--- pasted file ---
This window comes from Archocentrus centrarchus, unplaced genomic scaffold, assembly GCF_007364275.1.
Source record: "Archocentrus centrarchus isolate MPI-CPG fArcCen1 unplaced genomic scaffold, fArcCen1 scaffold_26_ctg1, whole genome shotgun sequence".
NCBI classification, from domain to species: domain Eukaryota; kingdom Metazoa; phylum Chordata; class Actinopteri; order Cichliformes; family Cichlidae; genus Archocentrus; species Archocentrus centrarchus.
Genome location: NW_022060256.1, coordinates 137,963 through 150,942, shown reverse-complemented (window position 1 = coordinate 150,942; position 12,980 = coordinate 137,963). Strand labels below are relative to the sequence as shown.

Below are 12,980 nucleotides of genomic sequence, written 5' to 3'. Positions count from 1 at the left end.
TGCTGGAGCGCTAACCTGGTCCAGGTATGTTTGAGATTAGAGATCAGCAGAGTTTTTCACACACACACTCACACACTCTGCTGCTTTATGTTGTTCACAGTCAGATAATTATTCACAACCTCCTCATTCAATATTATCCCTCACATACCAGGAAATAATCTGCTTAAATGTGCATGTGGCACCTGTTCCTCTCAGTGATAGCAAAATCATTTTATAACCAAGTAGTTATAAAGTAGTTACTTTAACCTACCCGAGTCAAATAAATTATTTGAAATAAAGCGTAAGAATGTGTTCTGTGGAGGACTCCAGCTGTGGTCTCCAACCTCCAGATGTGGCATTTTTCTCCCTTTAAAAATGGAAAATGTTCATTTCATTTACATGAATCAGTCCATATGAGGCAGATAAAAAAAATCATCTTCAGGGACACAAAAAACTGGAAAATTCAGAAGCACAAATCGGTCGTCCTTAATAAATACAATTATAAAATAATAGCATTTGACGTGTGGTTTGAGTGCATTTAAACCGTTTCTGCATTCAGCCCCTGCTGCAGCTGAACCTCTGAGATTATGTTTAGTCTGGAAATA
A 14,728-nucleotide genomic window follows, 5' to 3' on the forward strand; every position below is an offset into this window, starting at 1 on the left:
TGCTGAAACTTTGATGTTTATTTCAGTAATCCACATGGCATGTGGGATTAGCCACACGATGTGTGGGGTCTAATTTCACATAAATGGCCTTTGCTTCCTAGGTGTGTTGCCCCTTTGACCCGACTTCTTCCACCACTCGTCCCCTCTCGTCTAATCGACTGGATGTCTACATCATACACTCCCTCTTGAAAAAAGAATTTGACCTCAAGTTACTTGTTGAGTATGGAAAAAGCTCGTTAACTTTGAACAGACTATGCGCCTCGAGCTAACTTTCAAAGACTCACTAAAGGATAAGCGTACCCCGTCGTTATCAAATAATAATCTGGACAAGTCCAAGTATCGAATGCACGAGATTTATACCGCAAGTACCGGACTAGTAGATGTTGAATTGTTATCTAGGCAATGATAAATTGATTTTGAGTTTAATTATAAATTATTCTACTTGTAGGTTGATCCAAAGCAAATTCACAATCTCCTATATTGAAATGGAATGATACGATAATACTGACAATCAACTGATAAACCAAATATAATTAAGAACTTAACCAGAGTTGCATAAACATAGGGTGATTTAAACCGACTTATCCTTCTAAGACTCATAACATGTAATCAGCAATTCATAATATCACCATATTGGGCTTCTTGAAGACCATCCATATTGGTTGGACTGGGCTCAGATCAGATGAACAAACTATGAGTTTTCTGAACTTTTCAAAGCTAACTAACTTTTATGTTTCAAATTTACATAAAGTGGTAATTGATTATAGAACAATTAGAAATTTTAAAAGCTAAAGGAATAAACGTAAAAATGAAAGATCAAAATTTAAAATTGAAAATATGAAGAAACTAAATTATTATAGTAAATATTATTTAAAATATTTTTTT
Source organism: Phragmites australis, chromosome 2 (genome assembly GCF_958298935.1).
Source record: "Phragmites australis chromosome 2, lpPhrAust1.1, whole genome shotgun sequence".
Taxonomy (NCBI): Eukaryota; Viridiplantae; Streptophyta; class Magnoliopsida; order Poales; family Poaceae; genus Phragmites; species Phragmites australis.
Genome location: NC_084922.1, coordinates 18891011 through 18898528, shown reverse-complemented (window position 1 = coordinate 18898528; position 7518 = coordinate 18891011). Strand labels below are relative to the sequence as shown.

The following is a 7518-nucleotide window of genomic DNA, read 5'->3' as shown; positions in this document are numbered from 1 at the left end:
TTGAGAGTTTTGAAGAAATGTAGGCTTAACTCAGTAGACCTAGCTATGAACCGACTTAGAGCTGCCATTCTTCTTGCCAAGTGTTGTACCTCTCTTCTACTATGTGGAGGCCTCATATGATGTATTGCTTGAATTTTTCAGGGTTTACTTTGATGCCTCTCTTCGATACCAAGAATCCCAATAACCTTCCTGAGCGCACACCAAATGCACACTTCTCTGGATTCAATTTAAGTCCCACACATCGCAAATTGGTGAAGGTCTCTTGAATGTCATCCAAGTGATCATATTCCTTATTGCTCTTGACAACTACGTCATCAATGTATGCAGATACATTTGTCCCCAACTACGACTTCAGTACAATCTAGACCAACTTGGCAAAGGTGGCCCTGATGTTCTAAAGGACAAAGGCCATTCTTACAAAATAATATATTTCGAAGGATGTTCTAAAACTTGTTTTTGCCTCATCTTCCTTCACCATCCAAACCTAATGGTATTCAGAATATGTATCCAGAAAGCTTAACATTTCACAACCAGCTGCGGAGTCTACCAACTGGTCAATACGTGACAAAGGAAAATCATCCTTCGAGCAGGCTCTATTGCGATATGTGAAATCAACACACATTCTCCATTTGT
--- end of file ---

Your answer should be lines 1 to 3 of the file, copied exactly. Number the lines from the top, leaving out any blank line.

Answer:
This window comes from Archocentrus centrarchus, unplaced genomic scaffold, assembly GCF_007364275.1.
Source record: "Archocentrus centrarchus isolate MPI-CPG fArcCen1 unplaced genomic scaffold, fArcCen1 scaffold_26_ctg1, whole genome shotgun sequence".
NCBI classification, from domain to species: domain Eukaryota; kingdom Metazoa; phylum Chordata; class Actinopteri; order Cichliformes; family Cichlidae; genus Archocentrus; species Archocentrus centrarchus.